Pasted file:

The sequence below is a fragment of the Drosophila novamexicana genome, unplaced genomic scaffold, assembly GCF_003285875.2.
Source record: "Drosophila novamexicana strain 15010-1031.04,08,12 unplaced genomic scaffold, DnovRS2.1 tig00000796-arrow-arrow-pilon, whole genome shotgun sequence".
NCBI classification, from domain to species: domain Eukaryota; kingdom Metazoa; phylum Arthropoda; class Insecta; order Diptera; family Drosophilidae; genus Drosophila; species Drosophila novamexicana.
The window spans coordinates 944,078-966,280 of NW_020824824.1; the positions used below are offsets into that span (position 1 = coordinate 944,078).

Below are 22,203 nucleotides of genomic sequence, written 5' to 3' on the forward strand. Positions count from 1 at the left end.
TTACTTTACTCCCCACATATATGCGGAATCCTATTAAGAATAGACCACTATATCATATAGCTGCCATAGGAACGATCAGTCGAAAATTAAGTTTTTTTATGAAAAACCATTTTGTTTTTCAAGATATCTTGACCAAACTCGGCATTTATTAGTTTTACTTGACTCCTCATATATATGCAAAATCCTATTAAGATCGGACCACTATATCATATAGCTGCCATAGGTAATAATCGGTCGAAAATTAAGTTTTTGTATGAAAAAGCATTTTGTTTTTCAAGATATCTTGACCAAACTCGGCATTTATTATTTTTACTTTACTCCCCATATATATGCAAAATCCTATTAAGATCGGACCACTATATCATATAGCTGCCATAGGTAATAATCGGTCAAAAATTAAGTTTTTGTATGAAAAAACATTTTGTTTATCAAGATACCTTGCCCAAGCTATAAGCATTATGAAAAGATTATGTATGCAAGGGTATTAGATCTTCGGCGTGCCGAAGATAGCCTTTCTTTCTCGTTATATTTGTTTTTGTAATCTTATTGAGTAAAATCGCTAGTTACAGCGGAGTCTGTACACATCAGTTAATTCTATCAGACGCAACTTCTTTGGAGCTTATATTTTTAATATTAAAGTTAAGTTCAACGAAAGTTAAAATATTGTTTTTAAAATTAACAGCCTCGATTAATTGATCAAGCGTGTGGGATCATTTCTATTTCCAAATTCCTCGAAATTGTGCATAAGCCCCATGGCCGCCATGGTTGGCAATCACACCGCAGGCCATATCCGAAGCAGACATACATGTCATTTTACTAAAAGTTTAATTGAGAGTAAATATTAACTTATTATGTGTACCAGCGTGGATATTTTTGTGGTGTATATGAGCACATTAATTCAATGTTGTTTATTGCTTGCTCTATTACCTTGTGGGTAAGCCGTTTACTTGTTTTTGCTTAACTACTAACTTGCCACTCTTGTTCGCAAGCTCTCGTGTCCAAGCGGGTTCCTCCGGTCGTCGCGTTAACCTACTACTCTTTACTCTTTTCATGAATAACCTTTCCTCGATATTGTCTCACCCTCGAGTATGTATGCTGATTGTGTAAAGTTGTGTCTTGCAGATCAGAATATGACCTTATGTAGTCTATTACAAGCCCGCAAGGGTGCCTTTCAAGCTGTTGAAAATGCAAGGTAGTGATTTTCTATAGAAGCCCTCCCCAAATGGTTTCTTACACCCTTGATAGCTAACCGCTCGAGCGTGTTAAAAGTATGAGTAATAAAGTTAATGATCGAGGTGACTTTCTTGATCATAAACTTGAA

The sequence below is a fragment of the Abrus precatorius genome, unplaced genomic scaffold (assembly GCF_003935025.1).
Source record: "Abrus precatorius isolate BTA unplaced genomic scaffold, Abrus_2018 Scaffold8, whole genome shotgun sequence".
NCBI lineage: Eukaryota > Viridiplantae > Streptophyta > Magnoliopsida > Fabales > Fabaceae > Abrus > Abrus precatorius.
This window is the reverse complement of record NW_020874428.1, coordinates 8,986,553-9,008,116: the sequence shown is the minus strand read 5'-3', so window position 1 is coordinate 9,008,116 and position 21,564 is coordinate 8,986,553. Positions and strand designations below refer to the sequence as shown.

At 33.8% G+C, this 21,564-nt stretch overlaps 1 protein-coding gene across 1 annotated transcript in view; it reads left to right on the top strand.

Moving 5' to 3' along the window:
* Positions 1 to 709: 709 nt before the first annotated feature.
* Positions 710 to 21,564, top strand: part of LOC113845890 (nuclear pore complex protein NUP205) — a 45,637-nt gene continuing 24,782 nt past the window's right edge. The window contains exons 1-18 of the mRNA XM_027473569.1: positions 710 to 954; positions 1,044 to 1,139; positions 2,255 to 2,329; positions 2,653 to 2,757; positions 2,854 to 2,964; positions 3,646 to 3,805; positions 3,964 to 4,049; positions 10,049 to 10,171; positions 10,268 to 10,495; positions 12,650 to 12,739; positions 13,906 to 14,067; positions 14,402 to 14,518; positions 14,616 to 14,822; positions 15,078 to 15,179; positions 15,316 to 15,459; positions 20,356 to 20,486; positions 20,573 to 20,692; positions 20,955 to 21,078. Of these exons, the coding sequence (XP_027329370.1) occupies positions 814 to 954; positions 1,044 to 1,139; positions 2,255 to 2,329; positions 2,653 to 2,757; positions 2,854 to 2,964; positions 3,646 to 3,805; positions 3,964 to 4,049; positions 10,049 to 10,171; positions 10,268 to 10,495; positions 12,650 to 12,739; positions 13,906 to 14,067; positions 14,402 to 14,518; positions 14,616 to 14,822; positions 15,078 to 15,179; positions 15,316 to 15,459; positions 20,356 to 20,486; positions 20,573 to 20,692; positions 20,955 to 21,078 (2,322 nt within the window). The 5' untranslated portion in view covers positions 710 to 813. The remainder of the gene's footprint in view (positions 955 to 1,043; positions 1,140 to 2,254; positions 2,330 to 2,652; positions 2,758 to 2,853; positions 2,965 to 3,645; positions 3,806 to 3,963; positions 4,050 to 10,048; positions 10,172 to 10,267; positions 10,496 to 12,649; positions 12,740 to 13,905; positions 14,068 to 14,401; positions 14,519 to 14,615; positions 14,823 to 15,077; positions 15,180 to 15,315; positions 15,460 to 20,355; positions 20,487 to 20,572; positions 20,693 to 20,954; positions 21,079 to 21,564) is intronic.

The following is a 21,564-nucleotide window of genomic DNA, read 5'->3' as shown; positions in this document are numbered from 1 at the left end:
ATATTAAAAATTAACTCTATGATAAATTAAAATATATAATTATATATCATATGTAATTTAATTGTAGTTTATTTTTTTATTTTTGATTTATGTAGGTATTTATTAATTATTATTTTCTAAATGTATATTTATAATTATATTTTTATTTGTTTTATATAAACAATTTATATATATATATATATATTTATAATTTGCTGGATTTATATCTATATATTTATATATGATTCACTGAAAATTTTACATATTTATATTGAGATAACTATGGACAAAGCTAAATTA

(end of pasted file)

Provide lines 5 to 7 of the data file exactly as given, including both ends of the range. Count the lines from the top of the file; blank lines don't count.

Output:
Below are 22,203 nucleotides of genomic sequence, written 5' to 3' on the forward strand. Positions count from 1 at the left end.
TTACTTTACTCCCCACATATATGCGGAATCCTATTAAGAATAGACCACTATATCATATAGCTGCCATAGGAACGATCAGTCGAAAATTAAGTTTTTTTATGAAAAACCATTTTGTTTTTCAAGATATCTTGACCAAACTCGGCATTTATTAGTTTTACTTGACTCCTCATATATATGCAAAATCCTATTAAGATCGGACCACTATATCATATAGCTGCCATAGGTAATAATCGGTCGAAAATTAAGTTTTTGTATGAAAAAGCATTTTGTTTTTCAAGATATCTTGACCAAACTCGGCATTTATTATTTTTACTTTACTCCCCATATATATGCAAAATCCTATTAAGATCGGACCACTATATCATATAGCTGCCATAGGTAATAATCGGTCAAAAATTAAGTTTTTGTATGAAAAAACATTTTGTTTATCAAGATACCTTGCCCAAGCTATAAGCATTATGAAAAGATTATGTATGCAAGGGTATTAGATCTTCGGCGTGCCGAAGATAGCCTTTCTTTCTCGTTATATTTGTTTTTGTAATCTTATTGAGTAAAATCGCTAGTTACAGCGGAGTCTGTACACATCAGTTAATTCTATCAGACGCAACTTCTTTGGAGCTTATATTTTTAATATTAAAGTTAAGTTCAACGAAAGTTAAAATATTGTTTTTAAAATTAACAGCCTCGATTAATTGATCAAGCGTGTGGGATCATTTCTATTTCCAAATTCCTCGAAATTGTGCATAAGCCCCATGGCCGCCATGGTTGGCAATCACACCGCAGGCCATATCCGAAGCAGACATACATGTCATTTTACTAAAAGTTTAATTGAGAGTAAATATTAACTTATTATGTGTACCAGCGTGGATATTTTTGTGGTGTATATGAGCACATTAATTCAATGTTGTTTATTGCTTGCTCTATTACCTTGTGGGTAAGCCGTTTACTTGTTTTTGCTTAACTACTAACTTGCCACTCTTGTTCGCAAGCTCTCGTGTCCAAGCGGGTTCCTCCGGTCGTCGCGTTAACCTACTACTCTTTACTCTTTTCATGAATAACCTTTCCTCGATATTGTCTCACCCTCGAGTATGTATGCTGATTGTGTAAAGTTGTGTCTTGCAGATCAGAATATGACCTTATGTAGTCTATTACAAGCCCGCAAGGGTGCCTTTCAAGCTGTTGAAAATGCAAGGTAGTGATTTTCTATAGAAGCCCTCCCCAAATGGTTTCTTACACCCTTGATAGCTAACCGCTCGAGCGTGTTAAAAGTATGAGTAATAAAGTTAATGATCGAGGTGACTTTCTTGATCATAAACTTGAA

The sequence below is a fragment of the Abrus precatorius genome, unplaced genomic scaffold (assembly GCF_003935025.1).